Election Sept 23

February 1, 2017

Prime Minister Bill English has announced that the general election will be held on September 23rd.

He’s following the example of his predecessor John Key who announced the date early.

This gives certainty for everyone about when the regulated period before election day starts, makes it easier for the people who administer the process and takes the politics out of setting the date.

September 23rd is the first day of school holidays but with the freedom for anyone to vote early that shouldn’t be a problem.

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He also spoke of which parties National could work with in the next term should it be in a position to lead a fourth government:

“Under MMP elections are always close so we will be taking nothing for granted as we campaign for the right to lead New Zealand for another term,” says Mr English.

“We will be fighting hard to win every party vote to ensure we are in the best possible position to form a strong and stable Government that continues to deliver for all New Zealanders.

“However, MMP means we will almost certainly have to work with other parties.  This will likely be in the form of confidence and supply agreements, which have worked well for us in the last three terms.”

Mr English said his preference is to continue working with current partners –  ACT, United Future and the Māori Party.

“Together our parties have provided a stable and successful government at a time of great uncertainty in many parts of the world,” says Mr English.

Mr English ruled out working with the Labour-Greens grouping. 

“They are an increasingly far left, inward looking grouping, with no new ideas who don’t back New Zealanders to succeed.

“New Zealand First is an unlikely partner, however I am prepared to have discussions with them post-election depending on the makeup of Parliament,” says Mr English.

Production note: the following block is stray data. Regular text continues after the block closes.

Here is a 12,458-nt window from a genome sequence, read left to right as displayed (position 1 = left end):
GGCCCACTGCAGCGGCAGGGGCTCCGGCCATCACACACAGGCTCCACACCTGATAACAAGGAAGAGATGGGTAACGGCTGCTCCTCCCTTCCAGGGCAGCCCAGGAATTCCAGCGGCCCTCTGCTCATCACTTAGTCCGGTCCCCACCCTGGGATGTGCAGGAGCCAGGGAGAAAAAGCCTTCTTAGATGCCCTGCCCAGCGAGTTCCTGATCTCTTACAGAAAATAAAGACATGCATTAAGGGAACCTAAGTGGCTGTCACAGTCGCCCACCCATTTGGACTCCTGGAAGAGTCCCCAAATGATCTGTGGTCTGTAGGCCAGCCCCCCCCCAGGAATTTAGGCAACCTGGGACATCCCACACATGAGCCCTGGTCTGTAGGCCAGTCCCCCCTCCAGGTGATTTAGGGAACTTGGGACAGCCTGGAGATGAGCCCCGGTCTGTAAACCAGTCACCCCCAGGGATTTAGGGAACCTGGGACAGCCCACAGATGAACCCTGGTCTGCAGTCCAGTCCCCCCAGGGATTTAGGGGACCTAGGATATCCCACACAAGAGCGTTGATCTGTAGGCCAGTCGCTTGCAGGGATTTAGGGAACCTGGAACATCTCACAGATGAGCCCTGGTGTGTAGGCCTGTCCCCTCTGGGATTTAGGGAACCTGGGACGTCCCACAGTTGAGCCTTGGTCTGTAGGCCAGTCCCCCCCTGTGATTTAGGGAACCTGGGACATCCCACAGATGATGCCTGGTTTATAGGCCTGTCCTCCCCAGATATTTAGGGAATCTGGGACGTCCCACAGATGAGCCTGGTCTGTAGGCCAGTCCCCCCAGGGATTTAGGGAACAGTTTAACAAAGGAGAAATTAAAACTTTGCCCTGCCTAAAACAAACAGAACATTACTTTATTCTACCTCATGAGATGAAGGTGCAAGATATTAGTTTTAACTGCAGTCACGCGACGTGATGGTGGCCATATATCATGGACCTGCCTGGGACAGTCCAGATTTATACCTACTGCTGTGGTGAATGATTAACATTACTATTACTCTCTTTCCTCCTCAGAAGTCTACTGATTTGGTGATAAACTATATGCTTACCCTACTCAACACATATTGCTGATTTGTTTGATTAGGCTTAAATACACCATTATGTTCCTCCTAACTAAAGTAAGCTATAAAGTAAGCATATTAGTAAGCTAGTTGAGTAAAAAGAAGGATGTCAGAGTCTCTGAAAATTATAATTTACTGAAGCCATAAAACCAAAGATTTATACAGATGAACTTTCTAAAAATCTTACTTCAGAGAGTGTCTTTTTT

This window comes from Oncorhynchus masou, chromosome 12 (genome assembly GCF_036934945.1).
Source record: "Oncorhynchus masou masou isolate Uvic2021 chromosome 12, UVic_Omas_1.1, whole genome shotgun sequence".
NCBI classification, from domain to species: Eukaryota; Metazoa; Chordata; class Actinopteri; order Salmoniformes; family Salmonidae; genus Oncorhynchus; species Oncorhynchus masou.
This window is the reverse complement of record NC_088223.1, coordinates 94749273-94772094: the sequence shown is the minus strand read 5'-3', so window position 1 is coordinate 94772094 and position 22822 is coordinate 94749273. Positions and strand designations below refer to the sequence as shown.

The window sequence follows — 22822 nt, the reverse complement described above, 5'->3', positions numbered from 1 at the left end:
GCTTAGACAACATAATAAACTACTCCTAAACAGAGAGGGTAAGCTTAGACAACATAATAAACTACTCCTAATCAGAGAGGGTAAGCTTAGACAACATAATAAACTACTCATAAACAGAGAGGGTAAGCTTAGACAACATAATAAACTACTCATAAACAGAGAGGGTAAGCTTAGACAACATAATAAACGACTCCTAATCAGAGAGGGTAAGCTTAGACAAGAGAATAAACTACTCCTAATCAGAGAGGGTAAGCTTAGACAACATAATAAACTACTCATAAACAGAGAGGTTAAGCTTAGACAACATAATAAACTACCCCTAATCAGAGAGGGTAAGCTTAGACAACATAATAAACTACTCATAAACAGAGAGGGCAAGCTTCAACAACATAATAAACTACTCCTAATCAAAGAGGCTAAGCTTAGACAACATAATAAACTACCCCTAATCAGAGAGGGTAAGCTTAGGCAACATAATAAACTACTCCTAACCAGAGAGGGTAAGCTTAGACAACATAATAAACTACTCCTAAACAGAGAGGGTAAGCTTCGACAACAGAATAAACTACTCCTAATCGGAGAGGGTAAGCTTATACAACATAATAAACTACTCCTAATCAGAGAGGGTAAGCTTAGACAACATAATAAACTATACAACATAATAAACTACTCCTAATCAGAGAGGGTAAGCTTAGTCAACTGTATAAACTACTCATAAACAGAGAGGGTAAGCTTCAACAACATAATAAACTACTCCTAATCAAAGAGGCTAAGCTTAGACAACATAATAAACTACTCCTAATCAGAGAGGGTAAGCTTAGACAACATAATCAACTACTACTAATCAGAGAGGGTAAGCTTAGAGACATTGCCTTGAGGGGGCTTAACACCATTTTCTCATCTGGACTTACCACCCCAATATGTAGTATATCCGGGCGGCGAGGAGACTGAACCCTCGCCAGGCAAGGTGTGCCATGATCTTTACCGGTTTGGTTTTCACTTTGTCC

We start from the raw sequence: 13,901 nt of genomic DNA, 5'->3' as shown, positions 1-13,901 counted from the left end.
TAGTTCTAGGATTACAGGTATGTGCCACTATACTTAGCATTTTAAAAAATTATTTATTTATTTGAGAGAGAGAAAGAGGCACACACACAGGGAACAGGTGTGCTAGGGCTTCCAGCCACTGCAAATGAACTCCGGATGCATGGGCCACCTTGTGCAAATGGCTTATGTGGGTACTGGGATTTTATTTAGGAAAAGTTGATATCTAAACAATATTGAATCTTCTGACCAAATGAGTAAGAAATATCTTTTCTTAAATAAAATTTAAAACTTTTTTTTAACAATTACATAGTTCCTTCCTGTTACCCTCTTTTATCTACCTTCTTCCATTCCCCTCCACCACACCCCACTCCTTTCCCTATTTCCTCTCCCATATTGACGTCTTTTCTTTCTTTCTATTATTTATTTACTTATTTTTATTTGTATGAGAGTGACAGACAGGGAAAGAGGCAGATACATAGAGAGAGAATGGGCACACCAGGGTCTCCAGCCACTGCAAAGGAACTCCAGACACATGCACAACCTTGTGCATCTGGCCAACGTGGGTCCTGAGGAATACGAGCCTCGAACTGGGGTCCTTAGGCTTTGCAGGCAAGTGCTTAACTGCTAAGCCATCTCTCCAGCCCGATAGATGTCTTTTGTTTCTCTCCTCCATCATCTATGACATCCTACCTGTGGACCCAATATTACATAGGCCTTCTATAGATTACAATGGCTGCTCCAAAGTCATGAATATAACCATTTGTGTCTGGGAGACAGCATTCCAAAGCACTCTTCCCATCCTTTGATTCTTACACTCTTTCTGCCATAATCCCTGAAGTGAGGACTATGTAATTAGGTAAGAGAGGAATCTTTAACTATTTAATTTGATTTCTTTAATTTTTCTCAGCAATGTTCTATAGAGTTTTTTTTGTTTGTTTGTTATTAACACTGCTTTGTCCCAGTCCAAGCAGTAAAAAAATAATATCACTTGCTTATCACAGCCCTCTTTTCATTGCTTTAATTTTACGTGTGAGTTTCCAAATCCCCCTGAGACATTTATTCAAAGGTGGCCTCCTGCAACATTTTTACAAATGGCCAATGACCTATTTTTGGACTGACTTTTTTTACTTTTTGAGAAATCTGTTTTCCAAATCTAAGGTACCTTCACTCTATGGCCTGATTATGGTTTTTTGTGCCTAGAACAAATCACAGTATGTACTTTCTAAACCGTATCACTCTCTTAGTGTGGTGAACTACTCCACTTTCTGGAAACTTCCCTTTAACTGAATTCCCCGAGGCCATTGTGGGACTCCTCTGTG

Election Day

November 26, 2011

It’s Election Day and the Electoral Commission has issued a reminder that blogs are included in the instruction to not post anything that might persuade people to vote in a particular way.

Because of that any comments made from midnight until 7pm will be put into moderation until I okay them.


Law lags behind life

November 21, 2011

The Electoral Commission advises no campaigning is permitted on election day and says:

News stories posted on websites before election day can remain, as long as the website is not advertised on election day. Comment functions should be disabled on all websites, including social media sites, until after 7pm on election day to avoid readers posting statements that could influence voters.

That is the law but it is lagging behind life with so much communication taking place on social media.

Texting (which I don’t think is included), Facebook and Twitter are modern versions of letters and phone calls.

It would be impossible to police all Facebook and Twitter interaction and the idea that someone might be falling foul of the law for telling their friends something which might be construed as influencing their votes is ridiculous.

 


E-Day

November 7, 2008

It’s election day and I’m not sure if the law applies to blogs but in case it does I won’t be posting anything that might be construed as campaigning until after 7pm.

Comment moderation is on until polling booths close too which means I’ll have to check comments before they’re published.

Your comments are welcome but they won’t be seen until I’ve okayed them.


13 more sleeps . . .

October 26, 2008

. . .  until election day and John Key’s ahead in the character polls.


17 more sleeps . . .

October 22, 2008

. . . to election day and advance voting  starts today.


Only 18 more sleeps . . .

October 21, 2008

. . . until election day and John Key pulls the parsley vote.


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